I play a lot of small press or “indie” RPGs with a focus on simple rules and creative collaboration. Vincent Baker, the designer of Dogs in the Vineyard and Apocalypse World, is definitely a favorite. Avery McDaldno (of Monsterhearts fame) and John Harper (of Lady Blackbird, Agon, and World of Dungeons) are two others that spring readily to mind. I like these sorts of games because I’ve always been more interested in the narrative creation side of the games than mastering a complex rules system. And I like the way that some small press games experiment with the division of authority — e.g., who gets to make up what, and when. Getting away from the typical ‘90s model of GM-as-author and the players-as-audience was a lifesaver for me.
A Veteran Gamemaster
Generally I have been the GM, up until my most recent in-person gaming group a couple years ago. All through high school, college, and beyond I was always the GM. I think my friends didn’t want to have to do all the work that came with running the sorts of games we were playing in the way we were playing them back then.
Explaining Roleplaying Games and Story Games
Roleplaying games and story games are structured collaborative storytelling. And those three elements are also what make RPGs unique and why I love them so much. They provide such a very different creative experience than writing a story by oneself, or even writing a story as a group. Because of the rule structure, the act of creation is made dramatic and unpredictable. Because of the collaboration, we’re free to build on top of each other’s ideas to make the narrative better than any of us could alone; and we all experience the story from slightly different angles, making it more than simply the sum of its parts. Plus, I’m just in love with fictional narrative and story in any form.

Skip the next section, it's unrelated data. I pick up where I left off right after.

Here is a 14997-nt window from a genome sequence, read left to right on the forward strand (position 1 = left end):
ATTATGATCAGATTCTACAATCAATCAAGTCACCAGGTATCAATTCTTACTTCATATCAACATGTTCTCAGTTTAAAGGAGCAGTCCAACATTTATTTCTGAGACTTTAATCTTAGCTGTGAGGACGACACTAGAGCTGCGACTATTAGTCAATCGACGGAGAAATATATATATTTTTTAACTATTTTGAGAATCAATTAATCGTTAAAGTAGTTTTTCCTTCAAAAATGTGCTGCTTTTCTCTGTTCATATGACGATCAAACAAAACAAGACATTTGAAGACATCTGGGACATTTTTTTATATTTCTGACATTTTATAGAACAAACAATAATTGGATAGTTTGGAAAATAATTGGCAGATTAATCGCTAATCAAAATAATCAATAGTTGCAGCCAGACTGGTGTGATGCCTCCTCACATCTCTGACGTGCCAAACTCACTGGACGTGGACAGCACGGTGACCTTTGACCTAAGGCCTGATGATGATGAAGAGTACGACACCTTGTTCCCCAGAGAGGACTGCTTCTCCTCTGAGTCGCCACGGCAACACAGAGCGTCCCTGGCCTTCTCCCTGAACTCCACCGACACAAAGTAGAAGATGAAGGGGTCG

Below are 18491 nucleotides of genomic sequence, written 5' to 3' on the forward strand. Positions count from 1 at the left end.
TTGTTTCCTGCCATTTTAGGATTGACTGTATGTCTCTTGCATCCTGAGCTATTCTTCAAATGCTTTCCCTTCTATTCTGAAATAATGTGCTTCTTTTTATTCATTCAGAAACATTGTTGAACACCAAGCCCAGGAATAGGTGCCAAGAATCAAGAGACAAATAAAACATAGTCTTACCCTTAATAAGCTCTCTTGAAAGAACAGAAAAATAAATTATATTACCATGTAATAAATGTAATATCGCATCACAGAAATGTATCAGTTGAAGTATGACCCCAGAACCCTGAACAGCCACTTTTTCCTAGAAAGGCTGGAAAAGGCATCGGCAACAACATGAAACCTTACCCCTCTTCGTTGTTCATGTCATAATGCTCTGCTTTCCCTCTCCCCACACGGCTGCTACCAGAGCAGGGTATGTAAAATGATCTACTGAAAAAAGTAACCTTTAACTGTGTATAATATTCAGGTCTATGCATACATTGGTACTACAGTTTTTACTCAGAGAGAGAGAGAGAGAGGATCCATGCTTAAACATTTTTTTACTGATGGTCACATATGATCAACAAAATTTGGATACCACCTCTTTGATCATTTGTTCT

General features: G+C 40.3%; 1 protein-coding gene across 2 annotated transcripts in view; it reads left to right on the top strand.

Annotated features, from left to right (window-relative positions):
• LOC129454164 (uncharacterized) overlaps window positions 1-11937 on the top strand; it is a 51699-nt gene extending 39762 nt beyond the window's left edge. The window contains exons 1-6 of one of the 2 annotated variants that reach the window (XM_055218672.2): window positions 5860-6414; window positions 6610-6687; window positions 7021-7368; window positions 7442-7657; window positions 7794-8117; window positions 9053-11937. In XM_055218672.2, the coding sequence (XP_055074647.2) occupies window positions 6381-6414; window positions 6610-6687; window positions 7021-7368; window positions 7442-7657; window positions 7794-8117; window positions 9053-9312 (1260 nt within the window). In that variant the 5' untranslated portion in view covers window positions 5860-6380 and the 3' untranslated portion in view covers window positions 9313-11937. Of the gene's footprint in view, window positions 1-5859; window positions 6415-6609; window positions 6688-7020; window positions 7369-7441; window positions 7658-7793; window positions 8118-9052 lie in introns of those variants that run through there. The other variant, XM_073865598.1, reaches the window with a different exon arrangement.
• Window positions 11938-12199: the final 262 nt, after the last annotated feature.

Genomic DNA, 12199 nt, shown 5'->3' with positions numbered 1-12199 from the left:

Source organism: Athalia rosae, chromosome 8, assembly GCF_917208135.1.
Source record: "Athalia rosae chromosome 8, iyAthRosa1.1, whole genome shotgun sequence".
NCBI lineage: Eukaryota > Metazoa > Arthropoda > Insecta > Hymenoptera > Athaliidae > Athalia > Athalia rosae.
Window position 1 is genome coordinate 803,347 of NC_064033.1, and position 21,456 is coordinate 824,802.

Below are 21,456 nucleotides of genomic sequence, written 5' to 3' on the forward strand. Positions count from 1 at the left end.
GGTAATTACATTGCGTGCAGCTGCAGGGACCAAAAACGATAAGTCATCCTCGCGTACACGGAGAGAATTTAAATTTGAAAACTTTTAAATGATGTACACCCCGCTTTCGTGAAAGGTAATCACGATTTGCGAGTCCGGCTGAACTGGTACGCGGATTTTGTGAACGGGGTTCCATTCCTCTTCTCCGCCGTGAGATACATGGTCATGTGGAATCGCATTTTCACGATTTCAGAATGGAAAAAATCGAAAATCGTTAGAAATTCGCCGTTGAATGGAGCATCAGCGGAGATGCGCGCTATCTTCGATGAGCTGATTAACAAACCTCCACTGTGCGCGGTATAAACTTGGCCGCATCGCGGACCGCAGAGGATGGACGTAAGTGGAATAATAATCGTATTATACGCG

A Gaming Circle
I have two friends, Hannah and Bekka, who have played in virtually every campaign I’ve run in the past ten years. Beyond them, like many groups, the size of my circle is always changing. The Internet and video chat have been a huge help in allowing me to stay in touch with gaming friends who live far away; and increasing the pool of people I can call on to play with.
Tools of the Trade
We use Google Hangouts and Google Drive. There are a number of gaming-related add-ons for Hangouts, including virtual dice. I also have large collections of dice and graph paper notebooks for analog games. Having a tablet or ebook reader with PDFs is handy for carrying around large rules collections, though as of yet you can’t beat flipping through actual pages.
I run a blog on Tumblr called Infinite Machine. It’s mostly a collection of speculative fiction-related images and posts, and the subject of RPGs comes up pretty regularly. I also use it to organize online games (including newbie friendly games!) from time to time.